Buy a Harley, join the club?
Harlistas, Women Riders and the Iron Elite. Three distinct groups of Americans with a shared affinity for one brand: Harley Davidson motorcycles.
“People value respect,” says James McAlexander, the Dean’s Professor of Excellence in Marketing at Oregon State University’s College of Business. He will be exploring “Living and Leaving Brand Comunities” in a free public lecture at the John Molson School of Business on Friday, October 18.
“Experiencing ownership is very different from possession. The status that comes with it offers a sense of belonging and accomplishment.”
McAlexander is fascinated by how marketing institutions and consumers interact with one another as they jointly participate in the formation of brand communities. In the past 20 years, Harley-Davidson, Jeep and Nissan have all used his findings to build and strengthen their connections with customers and potential customers.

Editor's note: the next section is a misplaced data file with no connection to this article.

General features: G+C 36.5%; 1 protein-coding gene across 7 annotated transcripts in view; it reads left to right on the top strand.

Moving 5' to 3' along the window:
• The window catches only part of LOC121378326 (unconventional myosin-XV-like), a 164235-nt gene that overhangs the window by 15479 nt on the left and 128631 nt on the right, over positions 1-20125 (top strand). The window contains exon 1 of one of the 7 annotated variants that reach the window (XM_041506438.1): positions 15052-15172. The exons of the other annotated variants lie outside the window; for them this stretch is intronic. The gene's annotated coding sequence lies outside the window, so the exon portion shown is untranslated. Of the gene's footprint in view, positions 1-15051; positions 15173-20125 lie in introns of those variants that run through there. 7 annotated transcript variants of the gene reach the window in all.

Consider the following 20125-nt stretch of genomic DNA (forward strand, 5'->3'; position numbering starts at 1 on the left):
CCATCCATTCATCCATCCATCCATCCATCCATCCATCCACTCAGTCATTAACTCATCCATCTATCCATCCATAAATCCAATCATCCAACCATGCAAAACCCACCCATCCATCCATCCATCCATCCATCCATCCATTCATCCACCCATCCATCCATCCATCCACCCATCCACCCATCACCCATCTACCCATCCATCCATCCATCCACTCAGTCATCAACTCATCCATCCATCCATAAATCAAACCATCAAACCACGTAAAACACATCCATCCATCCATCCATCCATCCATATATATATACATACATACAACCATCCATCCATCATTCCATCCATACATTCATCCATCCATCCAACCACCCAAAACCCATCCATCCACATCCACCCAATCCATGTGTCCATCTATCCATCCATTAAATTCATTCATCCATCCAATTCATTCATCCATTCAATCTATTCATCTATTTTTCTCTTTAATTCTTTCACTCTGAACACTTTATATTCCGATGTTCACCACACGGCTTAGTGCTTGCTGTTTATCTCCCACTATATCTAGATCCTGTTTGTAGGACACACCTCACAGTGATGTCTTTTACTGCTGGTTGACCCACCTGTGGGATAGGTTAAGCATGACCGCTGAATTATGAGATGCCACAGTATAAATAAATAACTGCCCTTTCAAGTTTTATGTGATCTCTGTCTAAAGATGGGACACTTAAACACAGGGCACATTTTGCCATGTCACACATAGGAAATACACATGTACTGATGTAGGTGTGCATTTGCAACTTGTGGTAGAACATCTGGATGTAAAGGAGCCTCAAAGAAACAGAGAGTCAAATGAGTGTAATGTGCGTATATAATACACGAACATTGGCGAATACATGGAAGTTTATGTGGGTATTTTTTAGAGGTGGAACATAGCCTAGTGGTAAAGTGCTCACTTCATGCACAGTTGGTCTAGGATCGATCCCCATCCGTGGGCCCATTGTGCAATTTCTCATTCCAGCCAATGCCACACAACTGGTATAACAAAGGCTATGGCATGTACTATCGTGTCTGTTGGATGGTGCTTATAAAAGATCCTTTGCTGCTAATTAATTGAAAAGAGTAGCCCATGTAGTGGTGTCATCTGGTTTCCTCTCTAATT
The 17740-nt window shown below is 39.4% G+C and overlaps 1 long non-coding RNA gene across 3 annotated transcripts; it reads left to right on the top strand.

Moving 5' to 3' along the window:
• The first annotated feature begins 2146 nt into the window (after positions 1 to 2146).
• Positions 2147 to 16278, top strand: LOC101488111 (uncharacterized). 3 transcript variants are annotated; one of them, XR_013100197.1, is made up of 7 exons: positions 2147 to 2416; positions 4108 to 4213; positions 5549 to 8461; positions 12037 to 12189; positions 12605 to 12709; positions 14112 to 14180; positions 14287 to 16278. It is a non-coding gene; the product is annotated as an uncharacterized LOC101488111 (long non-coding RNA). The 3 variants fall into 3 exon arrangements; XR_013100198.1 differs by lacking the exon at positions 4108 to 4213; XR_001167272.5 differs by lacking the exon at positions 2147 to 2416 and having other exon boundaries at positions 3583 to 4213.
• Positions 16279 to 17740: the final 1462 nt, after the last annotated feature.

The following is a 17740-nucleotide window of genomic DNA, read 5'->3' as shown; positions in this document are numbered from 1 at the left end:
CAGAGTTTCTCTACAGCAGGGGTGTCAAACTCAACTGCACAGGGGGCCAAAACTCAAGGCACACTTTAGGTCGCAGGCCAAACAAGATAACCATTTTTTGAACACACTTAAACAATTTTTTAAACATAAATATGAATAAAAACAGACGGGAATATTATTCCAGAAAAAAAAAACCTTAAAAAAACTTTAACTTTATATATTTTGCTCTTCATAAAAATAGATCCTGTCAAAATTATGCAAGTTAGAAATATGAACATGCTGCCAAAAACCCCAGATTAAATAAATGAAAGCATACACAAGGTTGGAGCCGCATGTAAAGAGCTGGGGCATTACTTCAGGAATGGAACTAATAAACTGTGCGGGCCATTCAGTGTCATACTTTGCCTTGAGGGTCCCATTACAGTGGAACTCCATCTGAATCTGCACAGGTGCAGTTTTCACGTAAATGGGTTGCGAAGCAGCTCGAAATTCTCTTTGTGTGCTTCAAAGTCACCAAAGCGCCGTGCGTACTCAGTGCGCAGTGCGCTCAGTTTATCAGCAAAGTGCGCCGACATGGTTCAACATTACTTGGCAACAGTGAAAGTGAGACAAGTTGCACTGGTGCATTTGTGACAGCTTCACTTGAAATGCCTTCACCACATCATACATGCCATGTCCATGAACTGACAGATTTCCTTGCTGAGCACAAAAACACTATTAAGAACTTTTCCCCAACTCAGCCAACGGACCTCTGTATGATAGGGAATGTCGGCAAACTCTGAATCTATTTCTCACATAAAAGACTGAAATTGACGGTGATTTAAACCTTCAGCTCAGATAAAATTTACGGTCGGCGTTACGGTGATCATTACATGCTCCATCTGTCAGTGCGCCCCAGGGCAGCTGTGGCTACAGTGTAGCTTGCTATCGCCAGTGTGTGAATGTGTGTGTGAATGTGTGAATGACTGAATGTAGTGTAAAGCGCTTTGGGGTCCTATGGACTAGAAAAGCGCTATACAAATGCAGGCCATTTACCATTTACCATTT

“We have found that products that provide compelling experiences through consumption or use, especially when the benefits are visible and shared with others, tend to foster community,” McAlexander says.
“In our research, we observed the power of shared experiences when Jeep owners navigate technically difficult terrain with fellow Jeep owners, and also with Harley owners as we have toured and ridden in compelling environments — Death Valley, Glacier National Park.”
Market research has traditionally tended to focus on ethnic or other ascribed subcultures, but these groups display such a diversity of consumption preferences that their usefulness in market segmentation is limited. Brand communities and brand subcultures are, on the other hand, self-selected on the basis of shared consumption interests.
McAlexander has focused on these in an effort to better understand consumers, and the manner in which they organize their lives and identities.
What: “Living and Leaving Brand Comunities” with James McAlexander
When: Friday, October 18 at 10 a.m.
Where: Room MB 2-130, John Molson School of Business Building (1450 Guy St.), Sir George Williams Campus